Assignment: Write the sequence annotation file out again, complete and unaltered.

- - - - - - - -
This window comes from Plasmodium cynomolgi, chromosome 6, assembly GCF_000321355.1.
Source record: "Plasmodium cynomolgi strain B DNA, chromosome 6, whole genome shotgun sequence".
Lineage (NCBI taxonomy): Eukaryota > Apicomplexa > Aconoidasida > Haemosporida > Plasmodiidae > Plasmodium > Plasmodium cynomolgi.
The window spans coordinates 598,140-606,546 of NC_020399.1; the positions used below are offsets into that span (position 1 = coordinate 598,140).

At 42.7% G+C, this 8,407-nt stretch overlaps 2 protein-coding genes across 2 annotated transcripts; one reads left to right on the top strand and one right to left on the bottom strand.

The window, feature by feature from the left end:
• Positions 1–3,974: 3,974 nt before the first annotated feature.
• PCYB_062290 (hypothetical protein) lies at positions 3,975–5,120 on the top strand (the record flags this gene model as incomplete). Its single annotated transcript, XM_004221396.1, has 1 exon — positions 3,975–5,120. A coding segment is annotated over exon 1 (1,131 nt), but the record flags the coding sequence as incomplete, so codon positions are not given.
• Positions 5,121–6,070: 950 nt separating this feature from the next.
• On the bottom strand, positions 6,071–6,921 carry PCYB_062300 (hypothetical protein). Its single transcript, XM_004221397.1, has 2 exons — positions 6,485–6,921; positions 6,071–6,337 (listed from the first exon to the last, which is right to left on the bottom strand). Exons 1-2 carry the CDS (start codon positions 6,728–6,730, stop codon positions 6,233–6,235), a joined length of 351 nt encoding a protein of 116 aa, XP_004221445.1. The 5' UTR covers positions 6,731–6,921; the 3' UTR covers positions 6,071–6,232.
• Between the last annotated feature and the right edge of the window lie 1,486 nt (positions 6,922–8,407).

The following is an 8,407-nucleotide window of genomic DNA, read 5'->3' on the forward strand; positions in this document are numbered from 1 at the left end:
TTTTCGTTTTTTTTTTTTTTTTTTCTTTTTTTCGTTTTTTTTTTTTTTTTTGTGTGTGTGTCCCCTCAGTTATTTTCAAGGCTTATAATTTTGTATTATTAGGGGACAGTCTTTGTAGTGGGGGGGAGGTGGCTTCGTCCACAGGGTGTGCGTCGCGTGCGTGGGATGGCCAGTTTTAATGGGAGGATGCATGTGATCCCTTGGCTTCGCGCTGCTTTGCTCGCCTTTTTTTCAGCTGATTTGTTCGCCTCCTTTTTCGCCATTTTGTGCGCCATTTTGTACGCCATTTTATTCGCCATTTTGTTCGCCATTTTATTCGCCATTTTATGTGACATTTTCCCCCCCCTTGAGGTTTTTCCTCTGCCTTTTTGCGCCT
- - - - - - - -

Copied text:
This window comes from Plasmodium cynomolgi, chromosome 6, assembly GCF_000321355.1.
Source record: "Plasmodium cynomolgi strain B DNA, chromosome 6, whole genome shotgun sequence".
Lineage (NCBI taxonomy): Eukaryota > Apicomplexa > Aconoidasida > Haemosporida > Plasmodiidae > Plasmodium > Plasmodium cynomolgi.
The window spans coordinates 598,140-606,546 of NC_020399.1; the positions used below are offsets into that span (position 1 = coordinate 598,140).

At 42.7% G+C, this 8,407-nt stretch overlaps 2 protein-coding genes across 2 annotated transcripts; one reads left to right on the top strand and one right to left on the bottom strand.

The window, feature by feature from the left end:
• Positions 1–3,974: 3,974 nt before the first annotated feature.
• PCYB_062290 (hypothetical protein) lies at positions 3,975–5,120 on the top strand (the record flags this gene model as incomplete). Its single annotated transcript, XM_004221396.1, has 1 exon — positions 3,975–5,120. A coding segment is annotated over exon 1 (1,131 nt), but the record flags the coding sequence as incomplete, so codon positions are not given.
• Positions 5,121–6,070: 950 nt separating this feature from the next.
• On the bottom strand, positions 6,071–6,921 carry PCYB_062300 (hypothetical protein). Its single transcript, XM_004221397.1, has 2 exons — positions 6,485–6,921; positions 6,071–6,337 (listed from the first exon to the last, which is right to left on the bottom strand). Exons 1-2 carry the CDS (start codon positions 6,728–6,730, stop codon positions 6,233–6,235), a joined length of 351 nt encoding a protein of 116 aa, XP_004221445.1. The 5' UTR covers positions 6,731–6,921; the 3' UTR covers positions 6,071–6,232.
• Between the last annotated feature and the right edge of the window lie 1,486 nt (positions 6,922–8,407).

The following is an 8,407-nucleotide window of genomic DNA, read 5'->3' on the forward strand; positions in this document are numbered from 1 at the left end:
TTTTCGTTTTTTTTTTTTTTTTTTCTTTTTTTCGTTTTTTTTTTTTTTTTTGTGTGTGTGTCCCCTCAGTTATTTTCAAGGCTTATAATTTTGTATTATTAGGGGACAGTCTTTGTAGTGGGGGGGAGGTGGCTTCGTCCACAGGGTGTGCGTCGCGTGCGTGGGATGGCCAGTTTTAATGGGAGGATGCATGTGATCCCTTGGCTTCGCGCTGCTTTGCTCGCCTTTTTTTCAGCTGATTTGTTCGCCTCCTTTTTCGCCATTTTGTGCGCCATTTTGTACGCCATTTTATTCGCCATTTTGTTCGCCATTTTATTCGCCATTTTATGTGACATTTTCCCCCCCCTTGAGGTTTTTCCTCTGCCTTTTTGCGCCT